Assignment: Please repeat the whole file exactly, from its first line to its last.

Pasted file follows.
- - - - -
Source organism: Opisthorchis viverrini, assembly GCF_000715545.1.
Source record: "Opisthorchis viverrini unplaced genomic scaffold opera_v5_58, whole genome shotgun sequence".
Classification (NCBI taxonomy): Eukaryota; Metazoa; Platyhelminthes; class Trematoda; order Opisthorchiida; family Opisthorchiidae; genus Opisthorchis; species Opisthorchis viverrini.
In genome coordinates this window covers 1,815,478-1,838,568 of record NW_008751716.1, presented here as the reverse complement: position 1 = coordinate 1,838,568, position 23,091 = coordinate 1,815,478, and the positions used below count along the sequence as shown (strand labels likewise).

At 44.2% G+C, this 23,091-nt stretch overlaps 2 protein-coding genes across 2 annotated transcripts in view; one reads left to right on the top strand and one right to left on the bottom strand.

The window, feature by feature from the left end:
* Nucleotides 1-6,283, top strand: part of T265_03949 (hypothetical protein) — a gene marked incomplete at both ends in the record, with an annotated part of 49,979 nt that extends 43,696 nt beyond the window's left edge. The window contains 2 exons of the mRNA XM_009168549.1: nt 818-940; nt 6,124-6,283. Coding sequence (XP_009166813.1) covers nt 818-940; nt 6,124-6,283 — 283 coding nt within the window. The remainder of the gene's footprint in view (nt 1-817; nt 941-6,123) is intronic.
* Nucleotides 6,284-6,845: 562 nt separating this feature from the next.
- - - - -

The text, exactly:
Source organism: Opisthorchis viverrini, assembly GCF_000715545.1.
Source record: "Opisthorchis viverrini unplaced genomic scaffold opera_v5_58, whole genome shotgun sequence".
Classification (NCBI taxonomy): Eukaryota; Metazoa; Platyhelminthes; class Trematoda; order Opisthorchiida; family Opisthorchiidae; genus Opisthorchis; species Opisthorchis viverrini.
In genome coordinates this window covers 1,815,478-1,838,568 of record NW_008751716.1, presented here as the reverse complement: position 1 = coordinate 1,838,568, position 23,091 = coordinate 1,815,478, and the positions used below count along the sequence as shown (strand labels likewise).

At 44.2% G+C, this 23,091-nt stretch overlaps 2 protein-coding genes across 2 annotated transcripts in view; one reads left to right on the top strand and one right to left on the bottom strand.

The window, feature by feature from the left end:
* Nucleotides 1-6,283, top strand: part of T265_03949 (hypothetical protein) — a gene marked incomplete at both ends in the record, with an annotated part of 49,979 nt that extends 43,696 nt beyond the window's left edge. The window contains 2 exons of the mRNA XM_009168549.1: nt 818-940; nt 6,124-6,283. Coding sequence (XP_009166813.1) covers nt 818-940; nt 6,124-6,283 — 283 coding nt within the window. The remainder of the gene's footprint in view (nt 1-817; nt 941-6,123) is intronic.
* Nucleotides 6,284-6,845: 562 nt separating this feature from the next.